Yannick Nils Linke

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Yannick Nils Linke
Friday, August 13, 2010
Age: 22

Turk and Masonic
San Francisco , CA
United States
from: http://sfcitizen.com/blog/2010/08/19/a-ghost-bike-appears-at-the-streetside-shrine-for-nils-linke-killed-at-turk-and-masonic-last-week/from: http://sf.streetsblog.org/2010/08/23/memorial-wednesday-for-nils-yannick-linke-cyclist-killed-in-hit-and-run/

Yannick Nils Linke was visiting San Francisco from Vienna, Austria when he was killed on his bike.He was a native of Berlin, Germany.

from this memorial page: 

Sophia Linke’s remembrance of her brother:

“Dear people from San Francisco, dear bicylists, dear friends,

I am very happy to hear you are participating in the memorial vigil
tonight. Until today I did not really understand that my brother Yannick
actually died. Maybe the shock is too big – maybe all the organizing
distracts me too much… But I simply cannot imagine a future without him,
so that’s maybe why I’m also not trying to. But I’m sure – sooner or
later I have to.

Simply put: Yannick was a happy person. He had bright blue eyes and a
big smile that could lighten the tension or lift the sadness from a
room. Being his older sister, I can certainly recall arguments and
fights during our childhood, but he never held grudges, never held on to
anger, and all misgivings were soon forgotten. He liked to joke around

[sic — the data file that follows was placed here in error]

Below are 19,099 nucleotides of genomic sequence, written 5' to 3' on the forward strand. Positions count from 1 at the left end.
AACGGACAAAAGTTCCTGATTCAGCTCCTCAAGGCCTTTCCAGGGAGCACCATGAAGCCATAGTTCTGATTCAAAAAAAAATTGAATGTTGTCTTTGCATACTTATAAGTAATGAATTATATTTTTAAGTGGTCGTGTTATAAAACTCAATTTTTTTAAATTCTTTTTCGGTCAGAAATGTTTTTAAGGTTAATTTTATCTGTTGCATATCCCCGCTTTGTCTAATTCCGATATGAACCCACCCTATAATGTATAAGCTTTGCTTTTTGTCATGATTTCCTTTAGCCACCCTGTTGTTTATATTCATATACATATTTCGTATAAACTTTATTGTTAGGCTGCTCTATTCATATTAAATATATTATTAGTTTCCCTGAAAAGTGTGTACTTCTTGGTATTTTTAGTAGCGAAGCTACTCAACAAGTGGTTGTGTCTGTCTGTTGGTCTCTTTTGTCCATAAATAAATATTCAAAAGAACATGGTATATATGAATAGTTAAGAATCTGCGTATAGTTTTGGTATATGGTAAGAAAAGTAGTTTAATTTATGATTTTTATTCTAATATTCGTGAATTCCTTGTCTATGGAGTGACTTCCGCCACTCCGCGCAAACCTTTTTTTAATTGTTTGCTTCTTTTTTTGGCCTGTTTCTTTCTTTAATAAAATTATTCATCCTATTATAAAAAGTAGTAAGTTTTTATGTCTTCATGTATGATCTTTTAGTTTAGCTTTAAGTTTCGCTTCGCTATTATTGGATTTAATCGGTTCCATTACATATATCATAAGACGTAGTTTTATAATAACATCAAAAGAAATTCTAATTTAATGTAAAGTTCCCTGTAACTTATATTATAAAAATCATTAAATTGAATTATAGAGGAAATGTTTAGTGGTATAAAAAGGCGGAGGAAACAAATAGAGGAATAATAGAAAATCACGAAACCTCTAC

but took things serious when it had to be, he was a reliable person who
would be there to help someone who needed it. He was also a person that
stayed in contact with his friends all over the world. While there were
extended periods his friends and family would go without seeing him, he
always managed to send e-mails, call or just leave a message on your
facebook wall; He was always a part of our lives even while away on his

Yannick grew up in Berlin, loved it, and knew it by heart. Despite
his love of his home, his interest in travel was never-ending and though
he only reached 22, he had already lived in two countries, and visited a
number of others. At age 15 during secondary school he studied abroad
in Switzerland for an entire year. He enjoyed Switzerland so much that
he returned every summer for the past six years as a staff member for
the Montreux Jazz festival. He spoke fluent French and English, and this
(French) not only allowed him the job at the festival, but his
knowledge of English, as well as his love of languages allowed him to
reach out to all different people from all different parts of the world,
which is exactly what he did. Upon finishing secondary school in
Germany he embarked on a half year journey that would take him from the
salt flats of Bolivia, to the carnival in Buenos Aires, to the unscathed
beauty of South American better known as Patagonia. The trip continued
to New Jersey to visit a friend, then to Portland, Oregon, and finally
back home. When he came back to Germany he decided to move to Vienna and
study there.

Memorial on August 25 - Photo: Wm Kirk Moore c 2010 www.kirkmoore.com

I went to visit him there this Easter and we had a wonderful time. It
was nice to hike in the vineyards close to the city and he showed me
the city like a professional tour guide. (What other places would
Yannick have discovered had he stayed with us?)

While remaining stationary, a big hobby of his was sports. He stayed